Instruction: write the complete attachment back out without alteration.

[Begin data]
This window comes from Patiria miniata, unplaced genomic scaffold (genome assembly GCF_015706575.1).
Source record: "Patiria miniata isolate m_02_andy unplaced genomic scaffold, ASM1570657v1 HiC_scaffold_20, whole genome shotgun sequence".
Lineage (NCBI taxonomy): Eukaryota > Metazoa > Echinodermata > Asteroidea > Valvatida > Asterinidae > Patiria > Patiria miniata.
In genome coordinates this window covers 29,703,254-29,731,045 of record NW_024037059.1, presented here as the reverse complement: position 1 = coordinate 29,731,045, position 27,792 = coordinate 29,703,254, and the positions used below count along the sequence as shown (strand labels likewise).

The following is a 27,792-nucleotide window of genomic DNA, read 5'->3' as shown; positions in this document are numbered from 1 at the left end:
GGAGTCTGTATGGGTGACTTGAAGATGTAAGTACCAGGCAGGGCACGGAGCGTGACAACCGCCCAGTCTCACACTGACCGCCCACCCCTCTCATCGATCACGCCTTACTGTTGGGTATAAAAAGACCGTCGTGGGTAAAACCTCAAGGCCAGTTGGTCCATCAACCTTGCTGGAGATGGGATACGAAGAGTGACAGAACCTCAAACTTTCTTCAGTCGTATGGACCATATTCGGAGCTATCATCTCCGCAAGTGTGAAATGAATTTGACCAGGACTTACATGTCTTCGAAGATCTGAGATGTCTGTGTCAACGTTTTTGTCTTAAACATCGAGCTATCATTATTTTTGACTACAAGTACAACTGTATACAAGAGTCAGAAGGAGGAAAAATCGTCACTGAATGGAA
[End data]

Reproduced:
This window comes from Patiria miniata, unplaced genomic scaffold (genome assembly GCF_015706575.1).
Source record: "Patiria miniata isolate m_02_andy unplaced genomic scaffold, ASM1570657v1 HiC_scaffold_20, whole genome shotgun sequence".
Lineage (NCBI taxonomy): Eukaryota > Metazoa > Echinodermata > Asteroidea > Valvatida > Asterinidae > Patiria > Patiria miniata.
In genome coordinates this window covers 29,703,254-29,731,045 of record NW_024037059.1, presented here as the reverse complement: position 1 = coordinate 29,731,045, position 27,792 = coordinate 29,703,254, and the positions used below count along the sequence as shown (strand labels likewise).

The following is a 27,792-nucleotide window of genomic DNA, read 5'->3' as shown; positions in this document are numbered from 1 at the left end:
GGAGTCTGTATGGGTGACTTGAAGATGTAAGTACCAGGCAGGGCACGGAGCGTGACAACCGCCCAGTCTCACACTGACCGCCCACCCCTCTCATCGATCACGCCTTACTGTTGGGTATAAAAAGACCGTCGTGGGTAAAACCTCAAGGCCAGTTGGTCCATCAACCTTGCTGGAGATGGGATACGAAGAGTGACAGAACCTCAAACTTTCTTCAGTCGTATGGACCATATTCGGAGCTATCATCTCCGCAAGTGTGAAATGAATTTGACCAGGACTTACATGTCTTCGAAGATCTGAGATGTCTGTGTCAACGTTTTTGTCTTAAACATCGAGCTATCATTATTTTTGACTACAAGTACAACTGTATACAAGAGTCAGAAGGAGGAAAAATCGTCACTGAATGGAA